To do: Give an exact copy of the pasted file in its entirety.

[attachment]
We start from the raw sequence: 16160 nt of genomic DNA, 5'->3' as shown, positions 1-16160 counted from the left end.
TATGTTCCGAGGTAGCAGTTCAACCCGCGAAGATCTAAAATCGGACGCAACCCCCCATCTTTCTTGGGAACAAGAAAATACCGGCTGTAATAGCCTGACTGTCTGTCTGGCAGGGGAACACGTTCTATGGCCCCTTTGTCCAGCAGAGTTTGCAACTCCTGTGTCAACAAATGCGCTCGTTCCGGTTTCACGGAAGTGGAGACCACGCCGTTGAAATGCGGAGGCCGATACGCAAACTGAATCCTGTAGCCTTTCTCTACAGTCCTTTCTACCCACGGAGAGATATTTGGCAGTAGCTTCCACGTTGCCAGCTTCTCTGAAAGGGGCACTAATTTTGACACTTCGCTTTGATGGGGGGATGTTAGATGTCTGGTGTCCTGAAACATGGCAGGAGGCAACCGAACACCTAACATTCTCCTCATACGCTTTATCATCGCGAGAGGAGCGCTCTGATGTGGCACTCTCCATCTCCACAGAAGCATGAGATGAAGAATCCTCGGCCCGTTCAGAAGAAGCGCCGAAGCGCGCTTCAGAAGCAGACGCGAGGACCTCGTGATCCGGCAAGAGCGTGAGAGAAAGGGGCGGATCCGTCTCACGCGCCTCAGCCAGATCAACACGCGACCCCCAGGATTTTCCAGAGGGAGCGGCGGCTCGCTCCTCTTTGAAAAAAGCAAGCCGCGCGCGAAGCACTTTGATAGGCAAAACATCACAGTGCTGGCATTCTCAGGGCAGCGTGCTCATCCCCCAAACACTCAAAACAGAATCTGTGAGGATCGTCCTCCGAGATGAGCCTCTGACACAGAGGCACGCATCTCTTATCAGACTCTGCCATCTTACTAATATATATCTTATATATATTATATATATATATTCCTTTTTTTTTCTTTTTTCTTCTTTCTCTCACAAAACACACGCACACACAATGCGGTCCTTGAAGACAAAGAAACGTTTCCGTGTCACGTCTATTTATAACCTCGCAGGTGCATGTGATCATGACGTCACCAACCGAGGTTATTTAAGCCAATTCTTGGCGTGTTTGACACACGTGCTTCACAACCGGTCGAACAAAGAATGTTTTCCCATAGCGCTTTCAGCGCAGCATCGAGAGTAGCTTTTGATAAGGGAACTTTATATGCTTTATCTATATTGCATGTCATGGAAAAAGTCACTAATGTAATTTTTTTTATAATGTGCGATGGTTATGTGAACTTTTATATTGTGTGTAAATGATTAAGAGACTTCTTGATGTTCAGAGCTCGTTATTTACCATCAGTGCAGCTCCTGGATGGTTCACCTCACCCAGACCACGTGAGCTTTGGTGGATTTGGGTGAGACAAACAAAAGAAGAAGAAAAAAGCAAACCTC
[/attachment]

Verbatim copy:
We start from the raw sequence: 16160 nt of genomic DNA, 5'->3' as shown, positions 1-16160 counted from the left end.
TATGTTCCGAGGTAGCAGTTCAACCCGCGAAGATCTAAAATCGGACGCAACCCCCCATCTTTCTTGGGAACAAGAAAATACCGGCTGTAATAGCCTGACTGTCTGTCTGGCAGGGGAACACGTTCTATGGCCCCTTTGTCCAGCAGAGTTTGCAACTCCTGTGTCAACAAATGCGCTCGTTCCGGTTTCACGGAAGTGGAGACCACGCCGTTGAAATGCGGAGGCCGATACGCAAACTGAATCCTGTAGCCTTTCTCTACAGTCCTTTCTACCCACGGAGAGATATTTGGCAGTAGCTTCCACGTTGCCAGCTTCTCTGAAAGGGGCACTAATTTTGACACTTCGCTTTGATGGGGGGATGTTAGATGTCTGGTGTCCTGAAACATGGCAGGAGGCAACCGAACACCTAACATTCTCCTCATACGCTTTATCATCGCGAGAGGAGCGCTCTGATGTGGCACTCTCCATCTCCACAGAAGCATGAGATGAAGAATCCTCGGCCCGTTCAGAAGAAGCGCCGAAGCGCGCTTCAGAAGCAGACGCGAGGACCTCGTGATCCGGCAAGAGCGTGAGAGAAAGGGGCGGATCCGTCTCACGCGCCTCAGCCAGATCAACACGCGACCCCCAGGATTTTCCAGAGGGAGCGGCGGCTCGCTCCTCTTTGAAAAAAGCAAGCCGCGCGCGAAGCACTTTGATAGGCAAAACATCACAGTGCTGGCATTCTCAGGGCAGCGTGCTCATCCCCCAAACACTCAAAACAGAATCTGTGAGGATCGTCCTCCGAGATGAGCCTCTGACACAGAGGCACGCATCTCTTATCAGACTCTGCCATCTTACTAATATATATCTTATATATATTATATATATATATTCCTTTTTTTTTCTTTTTTCTTCTTTCTCTCACAAAACACACGCACACACAATGCGGTCCTTGAAGACAAAGAAACGTTTCCGTGTCACGTCTATTTATAACCTCGCAGGTGCATGTGATCATGACGTCACCAACCGAGGTTATTTAAGCCAATTCTTGGCGTGTTTGACACACGTGCTTCACAACCGGTCGAACAAAGAATGTTTTCCCATAGCGCTTTCAGCGCAGCATCGAGAGTAGCTTTTGATAAGGGAACTTTATATGCTTTATCTATATTGCATGTCATGGAAAAAGTCACTAATGTAATTTTTTTTATAATGTGCGATGGTTATGTGAACTTTTATATTGTGTGTAAATGATTAAGAGACTTCTTGATGTTCAGAGCTCGTTATTTACCATCAGTGCAGCTCCTGGATGGTTCACCTCACCCAGACCACGTGAGCTTTGGTGGATTTGGGTGAGACAAACAAAAGAAGAAGAAAAAAGCAAACCTC